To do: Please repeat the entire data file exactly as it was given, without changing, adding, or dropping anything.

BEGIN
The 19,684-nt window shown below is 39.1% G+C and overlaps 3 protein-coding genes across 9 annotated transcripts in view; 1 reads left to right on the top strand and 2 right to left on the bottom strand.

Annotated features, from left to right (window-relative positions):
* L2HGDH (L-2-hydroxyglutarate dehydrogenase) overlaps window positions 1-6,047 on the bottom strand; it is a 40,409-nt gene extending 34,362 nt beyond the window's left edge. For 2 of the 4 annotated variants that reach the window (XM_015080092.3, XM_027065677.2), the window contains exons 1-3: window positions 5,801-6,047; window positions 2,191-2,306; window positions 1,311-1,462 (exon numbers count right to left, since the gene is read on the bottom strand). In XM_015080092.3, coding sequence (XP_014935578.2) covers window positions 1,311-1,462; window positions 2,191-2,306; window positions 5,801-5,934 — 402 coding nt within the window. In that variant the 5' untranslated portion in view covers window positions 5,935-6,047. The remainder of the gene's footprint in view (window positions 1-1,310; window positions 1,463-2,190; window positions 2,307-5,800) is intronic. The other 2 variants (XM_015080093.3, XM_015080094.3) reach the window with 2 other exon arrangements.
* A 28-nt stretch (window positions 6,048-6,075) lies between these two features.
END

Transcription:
The 19,684-nt window shown below is 39.1% G+C and overlaps 3 protein-coding genes across 9 annotated transcripts in view; 1 reads left to right on the top strand and 2 right to left on the bottom strand.

Annotated features, from left to right (window-relative positions):
* L2HGDH (L-2-hydroxyglutarate dehydrogenase) overlaps window positions 1-6,047 on the bottom strand; it is a 40,409-nt gene extending 34,362 nt beyond the window's left edge. For 2 of the 4 annotated variants that reach the window (XM_015080092.3, XM_027065677.2), the window contains exons 1-3: window positions 5,801-6,047; window positions 2,191-2,306; window positions 1,311-1,462 (exon numbers count right to left, since the gene is read on the bottom strand). In XM_015080092.3, coding sequence (XP_014935578.2) covers window positions 1,311-1,462; window positions 2,191-2,306; window positions 5,801-5,934 — 402 coding nt within the window. In that variant the 5' untranslated portion in view covers window positions 5,935-6,047. The remainder of the gene's footprint in view (window positions 1-1,310; window positions 1,463-2,190; window positions 2,307-5,800) is intronic. The other 2 variants (XM_015080093.3, XM_015080094.3) reach the window with 2 other exon arrangements.
* A 28-nt stretch (window positions 6,048-6,075) lies between these two features.